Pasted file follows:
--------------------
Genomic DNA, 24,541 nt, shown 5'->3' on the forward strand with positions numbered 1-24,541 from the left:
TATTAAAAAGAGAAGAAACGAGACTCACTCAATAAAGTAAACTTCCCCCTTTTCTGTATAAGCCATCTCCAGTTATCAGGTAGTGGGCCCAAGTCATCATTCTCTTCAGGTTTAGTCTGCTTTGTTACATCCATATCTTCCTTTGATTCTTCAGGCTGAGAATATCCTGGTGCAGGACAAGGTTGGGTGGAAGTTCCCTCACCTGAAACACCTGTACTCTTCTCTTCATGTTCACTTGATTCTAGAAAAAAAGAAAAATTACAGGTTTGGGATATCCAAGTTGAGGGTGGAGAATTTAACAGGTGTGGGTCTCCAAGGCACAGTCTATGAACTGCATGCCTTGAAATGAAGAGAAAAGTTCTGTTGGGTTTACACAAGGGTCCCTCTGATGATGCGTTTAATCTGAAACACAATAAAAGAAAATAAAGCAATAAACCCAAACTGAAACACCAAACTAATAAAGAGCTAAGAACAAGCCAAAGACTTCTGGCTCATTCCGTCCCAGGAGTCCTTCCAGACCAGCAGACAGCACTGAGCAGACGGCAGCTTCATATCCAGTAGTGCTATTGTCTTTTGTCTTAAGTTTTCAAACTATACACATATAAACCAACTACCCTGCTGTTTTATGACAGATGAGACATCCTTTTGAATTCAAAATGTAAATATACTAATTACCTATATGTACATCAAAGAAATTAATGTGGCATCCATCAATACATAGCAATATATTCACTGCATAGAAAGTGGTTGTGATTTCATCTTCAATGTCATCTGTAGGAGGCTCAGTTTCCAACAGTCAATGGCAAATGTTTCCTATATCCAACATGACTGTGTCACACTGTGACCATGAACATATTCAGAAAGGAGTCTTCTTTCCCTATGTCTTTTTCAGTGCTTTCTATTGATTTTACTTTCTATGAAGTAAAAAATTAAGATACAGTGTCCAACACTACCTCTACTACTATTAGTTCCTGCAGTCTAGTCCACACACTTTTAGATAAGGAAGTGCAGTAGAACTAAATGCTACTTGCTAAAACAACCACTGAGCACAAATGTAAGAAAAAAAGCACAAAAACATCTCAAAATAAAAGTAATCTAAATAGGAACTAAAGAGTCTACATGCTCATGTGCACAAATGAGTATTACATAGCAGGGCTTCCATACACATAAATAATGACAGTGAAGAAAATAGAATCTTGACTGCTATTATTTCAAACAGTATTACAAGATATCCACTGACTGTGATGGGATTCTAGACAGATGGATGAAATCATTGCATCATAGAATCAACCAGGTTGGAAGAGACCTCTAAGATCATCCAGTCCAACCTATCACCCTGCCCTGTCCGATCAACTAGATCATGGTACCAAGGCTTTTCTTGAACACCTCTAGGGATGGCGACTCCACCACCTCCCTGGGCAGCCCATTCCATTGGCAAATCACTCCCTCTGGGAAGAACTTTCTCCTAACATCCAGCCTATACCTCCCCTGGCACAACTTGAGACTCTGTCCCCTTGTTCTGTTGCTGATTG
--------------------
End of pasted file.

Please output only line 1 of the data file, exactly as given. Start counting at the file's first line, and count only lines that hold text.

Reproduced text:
Genomic DNA, 24,541 nt, shown 5'->3' on the forward strand with positions numbered 1-24,541 from the left: